David Powell 's query about uncut signatures rang a little bell with me. I can't top his 140-year-old example, but it reminded me of a comment I had made in an article published in our print journal -- "Bibliomania through the Ages: Four Mini-Reviews" (The Asylum (Spring 2002), Vol. 20, No 2, pp. 59-61).
Referring to the 1930 revision of F. Sommer Merryweather's Bibliomania in the Middle Ages (originally published in 1849), I had written, "... the copy which this reviewer was privileged to read had been uncut from page 137 on. The knowledge that this was the first time in seventy years that these particular pages had been scanned elicited a feeling of reverence, if not awe, and provided impetus to the project of reviewing this book in The Asylum."
This example falls short by a factor of two of even matching Powell's example, but I thought he might be interested that other readers have had a similar reaction to such a find, and I will look forward to seeing new records set.
David Fanning writes:
David Powell asks about uncut signatures in numismatic books. One item in my upcoming (Oct. 28) auction has him beat. The auction includes a completely unsophisticated copy of Ludovico Debiel's 1733 Utilitas rei numariae veteres. It's unbound, in original wraps, untrimmed and unopened.
Since I know the term isn't familiar to all of our readers (it wasn't to me the first time I heard it a number of years ago), I asked David if he'd define "unsophisticated" for us, in the context of book collecting. He writes:
The simplest definition would be to say that it refers to a publication that is in the same state as it was when the printer's job was finished. The sheets folded to make the signatures are uncut, edges are untrimmed. The book (if it is such) is unbound, generally in wraps (if 18th or 19th century). The signatures have been compiled into a book (they aren't loose), and the book is completed, but nothing further has been done.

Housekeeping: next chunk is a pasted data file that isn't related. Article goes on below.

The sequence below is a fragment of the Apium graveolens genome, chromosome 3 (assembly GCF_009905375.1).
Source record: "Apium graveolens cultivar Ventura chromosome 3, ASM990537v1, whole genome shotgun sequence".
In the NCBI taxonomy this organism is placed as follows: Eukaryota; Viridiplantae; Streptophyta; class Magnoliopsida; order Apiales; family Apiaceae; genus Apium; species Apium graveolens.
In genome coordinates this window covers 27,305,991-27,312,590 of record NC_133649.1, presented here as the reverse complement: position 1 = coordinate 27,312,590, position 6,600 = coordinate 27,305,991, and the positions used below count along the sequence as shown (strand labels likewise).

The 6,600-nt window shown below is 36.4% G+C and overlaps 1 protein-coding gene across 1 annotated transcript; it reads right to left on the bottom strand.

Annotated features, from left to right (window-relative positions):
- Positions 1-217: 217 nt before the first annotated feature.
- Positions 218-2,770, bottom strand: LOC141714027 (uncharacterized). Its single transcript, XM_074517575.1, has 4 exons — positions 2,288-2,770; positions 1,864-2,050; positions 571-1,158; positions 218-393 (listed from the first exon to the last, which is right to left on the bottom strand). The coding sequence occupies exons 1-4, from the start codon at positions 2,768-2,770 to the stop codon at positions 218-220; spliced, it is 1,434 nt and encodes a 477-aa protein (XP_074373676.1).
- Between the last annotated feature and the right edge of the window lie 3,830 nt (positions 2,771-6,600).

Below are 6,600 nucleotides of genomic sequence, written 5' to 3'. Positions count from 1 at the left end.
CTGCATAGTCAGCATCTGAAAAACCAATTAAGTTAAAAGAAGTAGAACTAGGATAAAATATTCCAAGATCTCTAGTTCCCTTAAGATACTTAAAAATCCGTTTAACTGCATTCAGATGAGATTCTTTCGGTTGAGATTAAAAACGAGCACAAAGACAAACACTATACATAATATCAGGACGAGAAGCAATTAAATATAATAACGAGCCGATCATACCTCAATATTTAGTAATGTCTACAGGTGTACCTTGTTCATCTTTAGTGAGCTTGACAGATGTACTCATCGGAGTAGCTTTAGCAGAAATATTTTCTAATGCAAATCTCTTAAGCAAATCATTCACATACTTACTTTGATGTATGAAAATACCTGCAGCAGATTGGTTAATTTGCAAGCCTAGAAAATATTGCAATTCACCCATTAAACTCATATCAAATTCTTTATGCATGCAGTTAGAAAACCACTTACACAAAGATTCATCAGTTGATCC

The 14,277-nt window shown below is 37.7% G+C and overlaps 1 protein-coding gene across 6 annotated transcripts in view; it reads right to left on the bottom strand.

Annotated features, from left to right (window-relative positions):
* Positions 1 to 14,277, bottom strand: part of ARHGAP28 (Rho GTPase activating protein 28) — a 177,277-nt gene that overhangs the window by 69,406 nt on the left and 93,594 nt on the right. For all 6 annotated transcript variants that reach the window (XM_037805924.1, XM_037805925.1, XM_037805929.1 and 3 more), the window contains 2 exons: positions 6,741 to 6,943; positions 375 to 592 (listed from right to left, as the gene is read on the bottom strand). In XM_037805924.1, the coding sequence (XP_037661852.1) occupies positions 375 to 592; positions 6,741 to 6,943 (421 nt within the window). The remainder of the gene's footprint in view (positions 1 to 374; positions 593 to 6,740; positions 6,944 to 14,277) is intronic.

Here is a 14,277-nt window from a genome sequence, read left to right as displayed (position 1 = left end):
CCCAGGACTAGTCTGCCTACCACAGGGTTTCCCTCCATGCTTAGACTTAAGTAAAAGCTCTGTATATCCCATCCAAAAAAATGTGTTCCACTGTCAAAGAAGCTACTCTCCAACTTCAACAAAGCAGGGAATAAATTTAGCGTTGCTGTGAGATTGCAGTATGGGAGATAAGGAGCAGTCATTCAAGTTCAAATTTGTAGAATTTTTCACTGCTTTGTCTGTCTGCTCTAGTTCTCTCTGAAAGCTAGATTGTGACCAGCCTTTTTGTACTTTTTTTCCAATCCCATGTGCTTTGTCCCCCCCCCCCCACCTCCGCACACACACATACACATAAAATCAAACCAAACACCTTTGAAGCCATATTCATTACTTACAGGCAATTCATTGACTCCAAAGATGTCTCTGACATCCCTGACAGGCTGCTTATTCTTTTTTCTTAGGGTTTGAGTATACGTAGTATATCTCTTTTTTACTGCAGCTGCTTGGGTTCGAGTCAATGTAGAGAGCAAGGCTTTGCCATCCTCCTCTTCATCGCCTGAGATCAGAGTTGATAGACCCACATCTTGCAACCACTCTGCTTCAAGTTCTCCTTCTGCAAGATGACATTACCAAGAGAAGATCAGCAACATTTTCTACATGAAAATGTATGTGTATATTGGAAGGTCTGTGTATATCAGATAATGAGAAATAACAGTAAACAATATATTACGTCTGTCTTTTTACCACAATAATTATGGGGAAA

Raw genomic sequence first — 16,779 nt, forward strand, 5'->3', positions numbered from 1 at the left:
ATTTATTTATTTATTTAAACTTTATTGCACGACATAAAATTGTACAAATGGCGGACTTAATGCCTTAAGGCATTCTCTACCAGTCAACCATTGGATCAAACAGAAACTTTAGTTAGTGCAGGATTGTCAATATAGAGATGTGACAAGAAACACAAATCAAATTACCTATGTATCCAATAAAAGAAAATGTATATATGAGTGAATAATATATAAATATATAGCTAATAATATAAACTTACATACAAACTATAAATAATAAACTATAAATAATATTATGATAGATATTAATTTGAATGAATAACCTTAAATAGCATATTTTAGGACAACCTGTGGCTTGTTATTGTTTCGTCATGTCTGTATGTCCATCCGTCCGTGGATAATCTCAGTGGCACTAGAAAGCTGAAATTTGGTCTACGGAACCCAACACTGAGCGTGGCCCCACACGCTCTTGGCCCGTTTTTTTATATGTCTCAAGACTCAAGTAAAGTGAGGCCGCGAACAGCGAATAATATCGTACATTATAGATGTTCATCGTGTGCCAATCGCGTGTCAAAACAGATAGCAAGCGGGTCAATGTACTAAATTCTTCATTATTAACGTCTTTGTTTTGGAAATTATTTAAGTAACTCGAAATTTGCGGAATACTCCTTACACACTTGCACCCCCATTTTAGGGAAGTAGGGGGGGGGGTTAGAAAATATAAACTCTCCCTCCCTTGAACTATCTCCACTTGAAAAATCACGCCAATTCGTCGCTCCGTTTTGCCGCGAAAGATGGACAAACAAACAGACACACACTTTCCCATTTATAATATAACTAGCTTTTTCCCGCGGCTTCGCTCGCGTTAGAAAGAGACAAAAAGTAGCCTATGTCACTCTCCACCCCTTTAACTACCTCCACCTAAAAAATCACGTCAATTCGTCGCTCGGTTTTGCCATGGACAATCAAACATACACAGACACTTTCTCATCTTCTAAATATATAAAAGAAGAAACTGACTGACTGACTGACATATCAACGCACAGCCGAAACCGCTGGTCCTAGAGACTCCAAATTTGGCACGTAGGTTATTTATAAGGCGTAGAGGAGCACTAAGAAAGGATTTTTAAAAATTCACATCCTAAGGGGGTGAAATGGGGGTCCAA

If "unsophisticated" is generally a good thing in the world of rare books, a "sophisticated" copy can be a bad thing if not done properly. A sophisticated copy in a finely executed quality binding is usually a good thing. A nicely bound copy of a numismatic catalog where the text is from one copy, the title page from another and the plates from a third is also a "sophisticated" copy, and in this case that's NOT a good thing. I've mentioned before the term the late numismatic literature dealer John Bergman used for such books - he said they were "all boogered up".
Steve Tompkins writes:
In last week's issue there was a piece about uncut signatures in numismatic books. I have wondered about a similar issue as it pertains to many older numismatic auction catalogs. I have hundreds of auction catalogs from the 19th century that are essentially new and un-used and have no writing on them, such as the priced or annotated examples that are avidly pursued. These consist of both cut and uncut signatures. My guess would be that these are extra examples left over from the sale and only dispersed many years later to collectors. My question is: For the ones with uncut signatures, should I cut them open or leave them intact? When they are uncut, it is somewhat cumbersome to look at the lot descriptions or to search for items that were sold. Will it hurt or help the value of these catalogs in the future? Does it matter at all? Inquiring minds want to know!
My point of view is that uncut signatures should by all means be cut, as long as it is done carefully. I love numismatic literature and prefer top condition whenever possible, but a book that's never been read is a sad thing fit only for the Island of Misfit Toys. Cutting the signatures would not hurt the value in my book. What do our readers say? -Editor
Wayne Homren, Editor
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